By Sheila Kun RN, BSN, MS, CPN, FCCP The flu season has arrived! Working in the hospital, we get reports of the incidence of the influenza infection for this year and get ready to start giving flu shots. The flu season has an early start this year; we have heard of two pediatric deaths related to influenza infection. I thought this will be a very … Continue reading Understanding Your Defense against Germs during the Viral Season
By Sheila Kun RN, BSN, MS, CPN, FCCP For years we were under the assumption that there is nothing really you can do once you are diagnosed with this horrifying condition of dementia – Alzheimer. It feels like a death sentence as your brain is not working properly. You will get worse and eventually succumb to the disease. On September 21, 2019, from NBC news, … Continue reading How to Slow Down Alzheimer’s Disease
By Sheila Kun RN, BSN, MS, CPN, FCCP It is natural to consider healthy aging as all the habits that increase physical health. However, we want to discuss this week something that is more valuable than your physical health. We consider spiritual health an important part that grows old together with our body. Our spiritual health or “strong in spirit” needs to get along well … Continue reading Spiritual Health and Your Spiritual Legacy
By Sheila Kun RN, BSN, MS, CPN, FCCP According to Dr. Judy Salerno of the National Institute on Aging, “Disease and disability are not inevitable consequences of aging.” In fact, the medical community as a whole has a lot of research dedicated to the concept of “healthy aging.” Dr. Salerno says, “Maintaining good habits and positive attitudes is what we should all be aiming for.” … Continue reading Healthy Aging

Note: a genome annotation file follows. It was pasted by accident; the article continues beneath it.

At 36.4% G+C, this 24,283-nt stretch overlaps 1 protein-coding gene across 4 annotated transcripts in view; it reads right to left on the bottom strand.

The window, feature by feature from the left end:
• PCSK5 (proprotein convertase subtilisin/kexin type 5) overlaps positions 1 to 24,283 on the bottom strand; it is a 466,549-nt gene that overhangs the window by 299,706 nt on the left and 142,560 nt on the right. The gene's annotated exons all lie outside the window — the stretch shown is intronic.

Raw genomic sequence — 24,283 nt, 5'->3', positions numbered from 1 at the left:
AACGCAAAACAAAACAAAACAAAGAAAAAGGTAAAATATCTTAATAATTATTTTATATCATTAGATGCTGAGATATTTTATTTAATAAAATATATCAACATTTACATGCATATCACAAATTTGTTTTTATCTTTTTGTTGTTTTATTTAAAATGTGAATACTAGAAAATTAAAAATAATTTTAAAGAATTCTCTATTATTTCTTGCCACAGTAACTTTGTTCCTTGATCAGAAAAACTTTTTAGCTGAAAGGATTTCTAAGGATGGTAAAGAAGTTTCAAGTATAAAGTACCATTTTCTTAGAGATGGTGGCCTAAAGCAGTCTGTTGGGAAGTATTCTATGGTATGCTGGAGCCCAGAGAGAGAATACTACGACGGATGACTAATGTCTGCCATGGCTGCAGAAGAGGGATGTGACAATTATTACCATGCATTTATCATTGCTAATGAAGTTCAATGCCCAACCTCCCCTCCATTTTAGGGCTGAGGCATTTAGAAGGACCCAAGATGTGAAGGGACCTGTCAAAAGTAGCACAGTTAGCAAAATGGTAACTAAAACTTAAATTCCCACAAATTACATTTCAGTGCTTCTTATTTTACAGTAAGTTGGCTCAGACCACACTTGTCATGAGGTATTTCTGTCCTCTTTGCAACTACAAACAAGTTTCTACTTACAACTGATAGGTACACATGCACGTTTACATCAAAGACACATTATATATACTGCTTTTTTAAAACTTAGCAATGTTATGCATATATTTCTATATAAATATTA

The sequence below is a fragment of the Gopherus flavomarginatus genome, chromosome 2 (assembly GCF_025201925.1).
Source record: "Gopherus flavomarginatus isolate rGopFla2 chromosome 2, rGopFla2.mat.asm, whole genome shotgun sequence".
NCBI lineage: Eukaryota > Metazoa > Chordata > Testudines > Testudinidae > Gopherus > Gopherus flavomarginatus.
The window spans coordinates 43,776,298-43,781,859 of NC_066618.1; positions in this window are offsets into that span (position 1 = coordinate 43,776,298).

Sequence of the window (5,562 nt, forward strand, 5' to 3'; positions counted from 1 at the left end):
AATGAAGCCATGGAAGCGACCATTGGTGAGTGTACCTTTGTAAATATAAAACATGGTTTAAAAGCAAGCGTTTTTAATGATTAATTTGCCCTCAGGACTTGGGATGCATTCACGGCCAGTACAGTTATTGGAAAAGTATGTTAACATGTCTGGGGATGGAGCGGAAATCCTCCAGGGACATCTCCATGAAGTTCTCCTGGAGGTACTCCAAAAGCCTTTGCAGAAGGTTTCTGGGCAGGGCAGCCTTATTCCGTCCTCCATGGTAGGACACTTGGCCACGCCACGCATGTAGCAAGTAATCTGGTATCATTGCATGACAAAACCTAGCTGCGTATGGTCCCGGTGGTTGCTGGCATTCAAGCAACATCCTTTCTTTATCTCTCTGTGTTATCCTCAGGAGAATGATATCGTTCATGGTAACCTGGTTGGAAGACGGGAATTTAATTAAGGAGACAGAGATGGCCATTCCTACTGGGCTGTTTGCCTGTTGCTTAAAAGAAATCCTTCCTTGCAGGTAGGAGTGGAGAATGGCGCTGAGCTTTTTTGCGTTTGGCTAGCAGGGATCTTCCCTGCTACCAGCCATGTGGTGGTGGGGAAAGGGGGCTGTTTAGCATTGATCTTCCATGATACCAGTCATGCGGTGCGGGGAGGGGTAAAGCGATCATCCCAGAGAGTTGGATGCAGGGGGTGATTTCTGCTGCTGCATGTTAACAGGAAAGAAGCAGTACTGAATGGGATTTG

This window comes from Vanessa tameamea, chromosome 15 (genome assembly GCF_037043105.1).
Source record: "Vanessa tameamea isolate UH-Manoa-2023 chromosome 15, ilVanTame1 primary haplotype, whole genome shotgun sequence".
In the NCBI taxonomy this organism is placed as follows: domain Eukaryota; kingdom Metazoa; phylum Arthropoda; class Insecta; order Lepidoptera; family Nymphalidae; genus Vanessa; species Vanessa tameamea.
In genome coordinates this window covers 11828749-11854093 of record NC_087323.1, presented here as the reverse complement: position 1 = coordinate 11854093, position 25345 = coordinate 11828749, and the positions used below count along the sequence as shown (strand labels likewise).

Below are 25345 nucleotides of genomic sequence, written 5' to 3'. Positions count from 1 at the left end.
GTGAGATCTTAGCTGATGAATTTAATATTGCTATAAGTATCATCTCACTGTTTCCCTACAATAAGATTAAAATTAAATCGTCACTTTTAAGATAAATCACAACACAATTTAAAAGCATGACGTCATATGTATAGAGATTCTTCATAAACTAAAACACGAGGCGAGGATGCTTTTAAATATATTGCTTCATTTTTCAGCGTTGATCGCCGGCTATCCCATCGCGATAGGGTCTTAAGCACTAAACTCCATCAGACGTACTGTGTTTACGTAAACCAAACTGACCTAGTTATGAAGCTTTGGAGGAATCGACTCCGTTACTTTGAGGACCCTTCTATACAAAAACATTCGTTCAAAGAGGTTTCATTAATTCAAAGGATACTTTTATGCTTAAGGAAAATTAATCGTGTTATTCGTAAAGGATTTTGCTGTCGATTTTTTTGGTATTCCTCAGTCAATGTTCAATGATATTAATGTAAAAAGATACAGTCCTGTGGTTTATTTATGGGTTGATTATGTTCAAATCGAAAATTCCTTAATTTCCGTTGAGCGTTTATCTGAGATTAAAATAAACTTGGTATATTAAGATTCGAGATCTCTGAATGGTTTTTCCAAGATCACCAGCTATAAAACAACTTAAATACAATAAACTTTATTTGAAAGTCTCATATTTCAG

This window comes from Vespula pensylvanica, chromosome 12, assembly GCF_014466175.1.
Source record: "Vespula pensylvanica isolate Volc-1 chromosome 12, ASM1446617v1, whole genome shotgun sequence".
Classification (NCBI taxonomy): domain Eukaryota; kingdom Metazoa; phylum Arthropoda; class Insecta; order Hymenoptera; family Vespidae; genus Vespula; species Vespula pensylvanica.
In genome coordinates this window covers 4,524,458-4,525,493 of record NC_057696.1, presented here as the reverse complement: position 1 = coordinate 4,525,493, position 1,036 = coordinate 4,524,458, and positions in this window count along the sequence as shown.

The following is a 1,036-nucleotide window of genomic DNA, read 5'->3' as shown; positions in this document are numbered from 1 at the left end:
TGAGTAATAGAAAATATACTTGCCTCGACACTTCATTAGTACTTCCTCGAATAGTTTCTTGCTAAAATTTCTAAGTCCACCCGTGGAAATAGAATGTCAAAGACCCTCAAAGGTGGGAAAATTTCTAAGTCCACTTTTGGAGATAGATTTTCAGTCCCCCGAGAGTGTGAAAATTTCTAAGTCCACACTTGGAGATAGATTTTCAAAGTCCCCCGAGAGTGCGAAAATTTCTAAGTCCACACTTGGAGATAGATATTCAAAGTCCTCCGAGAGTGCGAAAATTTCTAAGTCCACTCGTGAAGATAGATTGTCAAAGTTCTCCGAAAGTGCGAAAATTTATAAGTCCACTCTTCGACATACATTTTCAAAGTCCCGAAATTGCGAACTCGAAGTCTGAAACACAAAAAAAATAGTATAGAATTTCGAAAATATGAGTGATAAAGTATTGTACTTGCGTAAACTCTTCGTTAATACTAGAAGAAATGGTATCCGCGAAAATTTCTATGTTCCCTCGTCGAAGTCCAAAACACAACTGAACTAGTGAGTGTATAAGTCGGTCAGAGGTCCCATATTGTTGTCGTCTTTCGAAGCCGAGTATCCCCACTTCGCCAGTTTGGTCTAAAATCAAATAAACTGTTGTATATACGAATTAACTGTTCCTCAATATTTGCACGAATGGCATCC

By Sheila Kun RN, BSN, MS, CPN, FCCP Does eating carbohydrates cause weight gain or make it difficult to lose weight? That depends. Eating too many calories from any type of food will cause weight gain. But foods with low fiber content often contain a lot of calories without any nutrients. They are metabolized very quickly into glucose. The sudden spike in the blood glucose … Continue reading Carbohydrates – Part III
By Sheila Kun RN, BSN, MS, CPN, FCCP How many carbohydrates does a person need in a day? Instead of counting carbohydrates, dietitians now recommend planning meals using the “Healthy Plate.” At each meal, half of the plate should be filled with fruits and vegetables and a quarter of the plate should be filled with whole grains. (Dietitians do not count potatoes or French fries … Continue reading Carbohydrates – Part II